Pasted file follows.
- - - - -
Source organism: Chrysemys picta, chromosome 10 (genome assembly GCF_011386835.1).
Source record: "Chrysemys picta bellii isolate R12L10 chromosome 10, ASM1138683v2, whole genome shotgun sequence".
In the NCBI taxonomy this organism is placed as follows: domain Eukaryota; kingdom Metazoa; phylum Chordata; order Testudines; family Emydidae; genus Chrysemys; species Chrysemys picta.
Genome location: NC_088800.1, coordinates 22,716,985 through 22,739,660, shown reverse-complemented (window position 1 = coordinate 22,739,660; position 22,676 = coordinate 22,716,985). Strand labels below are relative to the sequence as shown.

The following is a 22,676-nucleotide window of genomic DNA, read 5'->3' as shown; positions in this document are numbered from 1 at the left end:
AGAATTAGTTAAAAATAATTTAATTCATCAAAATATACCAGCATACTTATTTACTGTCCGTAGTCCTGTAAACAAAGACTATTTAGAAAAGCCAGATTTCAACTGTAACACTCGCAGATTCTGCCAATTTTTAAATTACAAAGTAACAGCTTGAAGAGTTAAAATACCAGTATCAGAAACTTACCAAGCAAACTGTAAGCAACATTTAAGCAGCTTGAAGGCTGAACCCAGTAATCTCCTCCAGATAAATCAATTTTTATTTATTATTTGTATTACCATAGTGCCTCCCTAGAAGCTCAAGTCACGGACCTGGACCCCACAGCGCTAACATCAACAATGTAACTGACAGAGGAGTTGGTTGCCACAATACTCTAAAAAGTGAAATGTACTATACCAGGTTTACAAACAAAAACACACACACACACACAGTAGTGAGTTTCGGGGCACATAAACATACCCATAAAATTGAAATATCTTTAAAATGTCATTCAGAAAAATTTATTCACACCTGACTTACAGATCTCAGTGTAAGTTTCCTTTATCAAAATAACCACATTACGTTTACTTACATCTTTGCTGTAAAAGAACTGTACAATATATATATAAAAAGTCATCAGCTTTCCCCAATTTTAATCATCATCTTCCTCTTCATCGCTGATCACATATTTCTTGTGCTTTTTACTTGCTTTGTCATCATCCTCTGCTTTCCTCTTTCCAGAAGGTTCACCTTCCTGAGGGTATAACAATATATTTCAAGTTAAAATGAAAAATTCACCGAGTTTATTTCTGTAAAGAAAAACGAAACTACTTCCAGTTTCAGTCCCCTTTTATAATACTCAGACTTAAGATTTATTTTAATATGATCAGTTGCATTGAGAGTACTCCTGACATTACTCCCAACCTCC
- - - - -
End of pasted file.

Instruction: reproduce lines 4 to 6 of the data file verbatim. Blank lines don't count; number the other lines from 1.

Genome location: NC_088800.1, coordinates 22,716,985 through 22,739,660, shown reverse-complemented (window position 1 = coordinate 22,739,660; position 22,676 = coordinate 22,716,985). Strand labels below are relative to the sequence as shown.

The following is a 22,676-nucleotide window of genomic DNA, read 5'->3' as shown; positions in this document are numbered from 1 at the left end:
AGAATTAGTTAAAAATAATTTAATTCATCAAAATATACCAGCATACTTATTTACTGTCCGTAGTCCTGTAAACAAAGACTATTTAGAAAAGCCAGATTTCAACTGTAACACTCGCAGATTCTGCCAATTTTTAAATTACAAAGTAACAGCTTGAAGAGTTAAAATACCAGTATCAGAAACTTACCAAGCAAACTGTAAGCAACATTTAAGCAGCTTGAAGGCTGAACCCAGTAATCTCCTCCAGATAAATCAATTTTTATTTATTATTTGTATTACCATAGTGCCTCCCTAGAAGCTCAAGTCACGGACCTGGACCCCACAGCGCTAACATCAACAATGTAACTGACAGAGGAGTTGGTTGCCACAATACTCTAAAAAGTGAAATGTACTATACCAGGTTTACAAACAAAAACACACACACACACACAGTAGTGAGTTTCGGGGCACATAAACATACCCATAAAATTGAAATATCTTTAAAATGTCATTCAGAAAAATTTATTCACACCTGACTTACAGATCTCAGTGTAAGTTTCCTTTATCAAAATAACCACATTACGTTTACTTACATCTTTGCTGTAAAAGAACTGTACAATATATATATAAAAAGTCATCAGCTTTCCCCAATTTTAATCATCATCTTCCTCTTCATCGCTGATCACATATTTCTTGTGCTTTTTACTTGCTTTGTCATCATCCTCTGCTTTCCTCTTTCCAGAAGGTTCACCTTCCTGAGGGTATAACAATATATTTCAAGTTAAAATGAAAAATTCACCGAGTTTATTTCTGTAAAGAAAAACGAAACTACTTCCAGTTTCAGTCCCCTTTTATAATACTCAGACTTAAGATTTATTTTAATATGATCAGTTGCATTGAGAGTACTCCTGACATTACTCCCAACCTCC